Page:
Mouth Ulcers May be a Sign of Coronavirus Infection

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Image by mattthewafflecat from Pixabay

Recently, health professionals in the United Kingdom have highlighted a new sign of coronavirus infection that appears in many cases but is neglected – mouth ulcers. Also known as COVID-19 tongue, the sign is not uncommon and was also seen in cases during the early days of the pandemic. However, the symptom is not listed in lists of signs by most health agencies.

According to experts in the UK, this keeps people from getting an official diagnosis as well as the cases from entering into coronavirus databases. For instance, the genetic epidemiologist at King’s College London, Professor Tim Spector tweeted about the issue last week.

In his tweet, he attached the photo of a coronavirus patient with mouth ulceration while emphasizing how the symptom is not a part of Public Health England’s official list of coronavirus signs.

Similarly, other major health organizations such as the Centres for Disease Control and Prevention in the US and the World Health Organization also do not recognize the sign. Prof. Spector argues that identifying unusual symptoms can help in controlling the infection.

Currently, one in five people experiences uncommon symptoms of the coronavirus infection. Therefore, listing all such signs is also equally important in identifying the infection so that people can stay at home and self-isolate.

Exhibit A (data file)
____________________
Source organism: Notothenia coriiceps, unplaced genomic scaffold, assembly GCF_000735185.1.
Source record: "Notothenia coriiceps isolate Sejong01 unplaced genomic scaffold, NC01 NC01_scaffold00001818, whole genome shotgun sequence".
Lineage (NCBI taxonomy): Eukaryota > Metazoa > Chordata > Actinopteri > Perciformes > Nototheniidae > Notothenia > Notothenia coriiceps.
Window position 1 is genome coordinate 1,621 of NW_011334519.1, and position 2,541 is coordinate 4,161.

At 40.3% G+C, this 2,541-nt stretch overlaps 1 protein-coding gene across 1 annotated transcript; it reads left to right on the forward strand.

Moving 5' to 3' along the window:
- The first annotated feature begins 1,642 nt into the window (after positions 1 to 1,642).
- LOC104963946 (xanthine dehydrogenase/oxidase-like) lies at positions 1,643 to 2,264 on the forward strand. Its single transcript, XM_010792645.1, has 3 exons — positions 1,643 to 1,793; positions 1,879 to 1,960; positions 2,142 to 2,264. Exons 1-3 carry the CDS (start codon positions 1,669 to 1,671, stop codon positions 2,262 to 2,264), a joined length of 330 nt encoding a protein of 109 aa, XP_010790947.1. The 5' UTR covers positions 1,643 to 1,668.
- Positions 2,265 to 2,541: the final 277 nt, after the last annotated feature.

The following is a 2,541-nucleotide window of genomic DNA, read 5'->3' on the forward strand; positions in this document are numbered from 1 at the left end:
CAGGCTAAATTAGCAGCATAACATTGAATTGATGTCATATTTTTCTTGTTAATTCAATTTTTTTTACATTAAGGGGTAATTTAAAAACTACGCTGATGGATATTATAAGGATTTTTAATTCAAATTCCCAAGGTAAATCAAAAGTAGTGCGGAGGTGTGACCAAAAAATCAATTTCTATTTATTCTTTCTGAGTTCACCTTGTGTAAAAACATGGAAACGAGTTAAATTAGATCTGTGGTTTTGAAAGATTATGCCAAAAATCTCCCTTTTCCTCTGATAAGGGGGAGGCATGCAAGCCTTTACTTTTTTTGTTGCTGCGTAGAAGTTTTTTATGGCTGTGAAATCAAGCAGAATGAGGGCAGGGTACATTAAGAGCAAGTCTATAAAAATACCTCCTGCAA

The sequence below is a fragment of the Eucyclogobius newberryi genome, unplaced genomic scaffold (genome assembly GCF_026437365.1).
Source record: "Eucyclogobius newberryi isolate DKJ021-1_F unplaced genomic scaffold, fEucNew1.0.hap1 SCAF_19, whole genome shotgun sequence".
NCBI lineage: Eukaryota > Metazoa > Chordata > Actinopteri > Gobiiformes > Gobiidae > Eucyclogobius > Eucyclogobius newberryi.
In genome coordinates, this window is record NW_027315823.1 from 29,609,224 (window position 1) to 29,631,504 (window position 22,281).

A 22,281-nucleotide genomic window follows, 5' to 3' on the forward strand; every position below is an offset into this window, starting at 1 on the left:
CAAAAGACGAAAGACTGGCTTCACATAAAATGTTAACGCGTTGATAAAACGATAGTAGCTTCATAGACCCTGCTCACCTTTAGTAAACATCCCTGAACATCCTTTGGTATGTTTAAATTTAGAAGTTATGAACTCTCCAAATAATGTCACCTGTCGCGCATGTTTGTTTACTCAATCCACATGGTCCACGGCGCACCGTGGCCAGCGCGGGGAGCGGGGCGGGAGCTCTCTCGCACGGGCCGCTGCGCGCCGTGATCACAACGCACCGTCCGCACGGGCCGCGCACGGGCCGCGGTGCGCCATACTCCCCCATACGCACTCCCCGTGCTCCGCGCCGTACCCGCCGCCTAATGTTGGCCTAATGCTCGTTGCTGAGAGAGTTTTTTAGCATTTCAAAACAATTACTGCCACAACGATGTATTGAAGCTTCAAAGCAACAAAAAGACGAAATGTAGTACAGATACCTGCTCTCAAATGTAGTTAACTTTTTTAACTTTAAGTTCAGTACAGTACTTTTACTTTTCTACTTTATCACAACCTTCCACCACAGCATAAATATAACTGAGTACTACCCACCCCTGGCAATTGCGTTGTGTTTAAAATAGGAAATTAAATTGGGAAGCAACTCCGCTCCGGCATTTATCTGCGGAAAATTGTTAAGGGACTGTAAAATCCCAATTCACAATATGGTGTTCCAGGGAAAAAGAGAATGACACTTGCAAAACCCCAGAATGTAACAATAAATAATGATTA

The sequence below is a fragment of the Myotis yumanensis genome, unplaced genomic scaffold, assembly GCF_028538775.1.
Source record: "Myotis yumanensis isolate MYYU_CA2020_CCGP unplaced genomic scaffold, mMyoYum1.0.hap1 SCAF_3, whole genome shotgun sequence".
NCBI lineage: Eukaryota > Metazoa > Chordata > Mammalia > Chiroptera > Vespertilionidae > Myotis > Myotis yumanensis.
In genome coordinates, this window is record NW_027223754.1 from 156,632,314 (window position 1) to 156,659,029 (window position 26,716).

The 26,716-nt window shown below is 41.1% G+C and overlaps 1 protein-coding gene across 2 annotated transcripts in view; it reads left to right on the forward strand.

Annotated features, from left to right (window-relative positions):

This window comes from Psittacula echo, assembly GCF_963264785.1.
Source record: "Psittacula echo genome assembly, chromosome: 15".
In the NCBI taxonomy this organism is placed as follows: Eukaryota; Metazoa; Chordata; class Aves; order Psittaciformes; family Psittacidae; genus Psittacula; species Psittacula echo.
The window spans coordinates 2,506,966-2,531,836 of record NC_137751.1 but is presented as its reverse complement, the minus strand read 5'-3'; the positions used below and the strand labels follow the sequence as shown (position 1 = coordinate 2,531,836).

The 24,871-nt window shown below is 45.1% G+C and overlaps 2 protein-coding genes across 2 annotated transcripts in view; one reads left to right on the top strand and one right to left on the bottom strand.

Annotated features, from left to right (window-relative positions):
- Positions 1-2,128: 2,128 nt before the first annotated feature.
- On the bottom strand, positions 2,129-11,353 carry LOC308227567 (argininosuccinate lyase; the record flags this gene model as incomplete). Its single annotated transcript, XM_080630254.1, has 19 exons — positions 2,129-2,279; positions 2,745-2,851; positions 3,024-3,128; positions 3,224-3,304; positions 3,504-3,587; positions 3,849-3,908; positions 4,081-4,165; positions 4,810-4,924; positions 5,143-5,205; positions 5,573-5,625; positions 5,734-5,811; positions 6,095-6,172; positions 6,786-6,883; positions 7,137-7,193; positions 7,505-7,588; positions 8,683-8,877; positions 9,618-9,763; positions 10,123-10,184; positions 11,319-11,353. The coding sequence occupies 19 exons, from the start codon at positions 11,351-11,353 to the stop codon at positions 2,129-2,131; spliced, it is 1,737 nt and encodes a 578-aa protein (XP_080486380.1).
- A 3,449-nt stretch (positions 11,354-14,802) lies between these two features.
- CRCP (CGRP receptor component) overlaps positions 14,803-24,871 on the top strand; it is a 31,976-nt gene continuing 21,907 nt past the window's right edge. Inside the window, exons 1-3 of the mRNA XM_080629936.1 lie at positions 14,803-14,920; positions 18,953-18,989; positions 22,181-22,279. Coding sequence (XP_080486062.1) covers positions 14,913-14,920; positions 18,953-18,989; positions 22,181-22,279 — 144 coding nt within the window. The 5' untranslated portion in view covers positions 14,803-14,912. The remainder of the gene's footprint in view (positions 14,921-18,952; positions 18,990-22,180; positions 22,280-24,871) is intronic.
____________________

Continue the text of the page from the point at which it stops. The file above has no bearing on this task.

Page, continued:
Doing so may significantly help in bringing down the transmission levels as many people are actually not aware of having the infection. This is why Prof. Spector suggests people stay at home even if they not have the known symptoms of coronavirus and are experiencing a continuous headache, coronavirus tongue, skin rashes, or fatigue.

Also Read: Alcohol May Impact Immune Response from Coronavirus Vaccine 

Prior to health officials in the UK, there have already been reports on oral symptoms of SARS-CoV-2. For instance, research published in the journal Nature Evidence-Based Dentistry back in the summer of 2020 looked at three patients with coronavirus infection who had blisters and ulceration.

Similarly, another study published in the journal JAMA Dermatology looked at coronavirus cases in Spain. Each one of the patients had unusual symptoms such as skin rashes. Out of these, twenty-nine percent also had oral rashes in the form of tiny, red-colored blisters inside their mouth.

The investigation looked at all possible factors including the medicines the participants were taking and found that they were not associated with the symptoms. Hence, it was then concluded that the skin and oral rashes were indeed caused by the infection.

In addition to these studies, research has also suggested that SARS-CoV-2 can also directly affect the mucosa and salivary glands of infected people.

While the infection does not cause serious oral symptoms, their recognition primarily helps in better control strategies for the infection as it will help people know when they have the virus.

Therefore, people who are having unusual problems such as unexplained migraines, tiredness, skin problems, and blistering on their tongue and mouth should try to self-isolate for at least two weeks.

During the time, try to maintain a healthy diet and take rest. In case serious symptoms start to appear, visit a coronavirus facility of a hospital as soon as possible.

 

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